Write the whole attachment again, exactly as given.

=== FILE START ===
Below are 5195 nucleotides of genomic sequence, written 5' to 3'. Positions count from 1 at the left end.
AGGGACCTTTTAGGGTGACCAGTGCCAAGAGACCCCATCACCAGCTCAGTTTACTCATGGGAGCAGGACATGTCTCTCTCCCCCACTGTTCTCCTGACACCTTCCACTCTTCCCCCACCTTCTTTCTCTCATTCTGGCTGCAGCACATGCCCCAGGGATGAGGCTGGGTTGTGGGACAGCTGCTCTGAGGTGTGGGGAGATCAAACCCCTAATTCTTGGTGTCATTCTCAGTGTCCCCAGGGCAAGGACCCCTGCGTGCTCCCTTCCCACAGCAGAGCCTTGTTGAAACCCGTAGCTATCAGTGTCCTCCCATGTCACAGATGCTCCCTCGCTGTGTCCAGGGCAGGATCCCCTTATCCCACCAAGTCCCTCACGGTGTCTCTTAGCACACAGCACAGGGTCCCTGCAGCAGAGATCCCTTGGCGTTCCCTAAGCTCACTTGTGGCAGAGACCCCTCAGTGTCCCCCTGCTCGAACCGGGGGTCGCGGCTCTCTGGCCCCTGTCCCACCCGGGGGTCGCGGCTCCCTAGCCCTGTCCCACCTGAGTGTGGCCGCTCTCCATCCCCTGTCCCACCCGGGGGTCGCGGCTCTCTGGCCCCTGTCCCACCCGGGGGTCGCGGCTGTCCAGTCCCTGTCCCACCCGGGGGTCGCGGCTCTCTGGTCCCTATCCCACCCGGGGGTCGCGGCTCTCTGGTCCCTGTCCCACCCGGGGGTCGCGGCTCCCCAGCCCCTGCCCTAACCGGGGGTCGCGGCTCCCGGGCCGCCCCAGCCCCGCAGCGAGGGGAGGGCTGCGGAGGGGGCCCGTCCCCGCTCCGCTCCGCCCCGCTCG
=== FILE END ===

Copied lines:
Below are 5195 nucleotides of genomic sequence, written 5' to 3'. Positions count from 1 at the left end.
AGGGACCTTTTAGGGTGACCAGTGCCAAGAGACCCCATCACCAGCTCAGTTTACTCATGGGAGCAGGACATGTCTCTCTCCCCCACTGTTCTCCTGACACCTTCCACTCTTCCCCCACCTTCTTTCTCTCATTCTGGCTGCAGCACATGCCCCAGGGATGAGGCTGGGTTGTGGGACAGCTGCTCTGAGGTGTGGGGAGATCAAACCCCTAATTCTTGGTGTCATTCTCAGTGTCCCCAGGGCAAGGACCCCTGCGTGCTCCCTTCCCACAGCAGAGCCTTGTTGAAACCCGTAGCTATCAGTGTCCTCCCATGTCACAGATGCTCCCTCGCTGTGTCCAGGGCAGGATCCCCTTATCCCACCAAGTCCCTCACGGTGTCTCTTAGCACACAGCACAGGGTCCCTGCAGCAGAGATCCCTTGGCGTTCCCTAAGCTCACTTGTGGCAGAGACCCCTCAGTGTCCCCCTGCTCGAACCGGGGGTCGCGGCTCTCTGGCCCCTGTCCCACCCGGGGGTCGCGGCTCCCTAGCCCTGTCCCACCTGAGTGTGGCCGCTCTCCATCCCCTGTCCCACCCGGGGGTCGCGGCTCTCTGGCCCCTGTCCCACCCGGGGGTCGCGGCTGTCCAGTCCCTGTCCCACCCGGGGGTCGCGGCTCTCTGGTCCCTATCCCACCCGGGGGTCGCGGCTCTCTGGTCCCTGTCCCACCCGGGGGTCGCGGCTCCCCAGCCCCTGCCCTAACCGGGGGTCGCGGCTCCCGGGCCGCCCCAGCCCCGCAGCGAGGGGAGGGCTGCGGAGGGGGCCCGTCCCCGCTCCGCTCCGCCCCGCTCG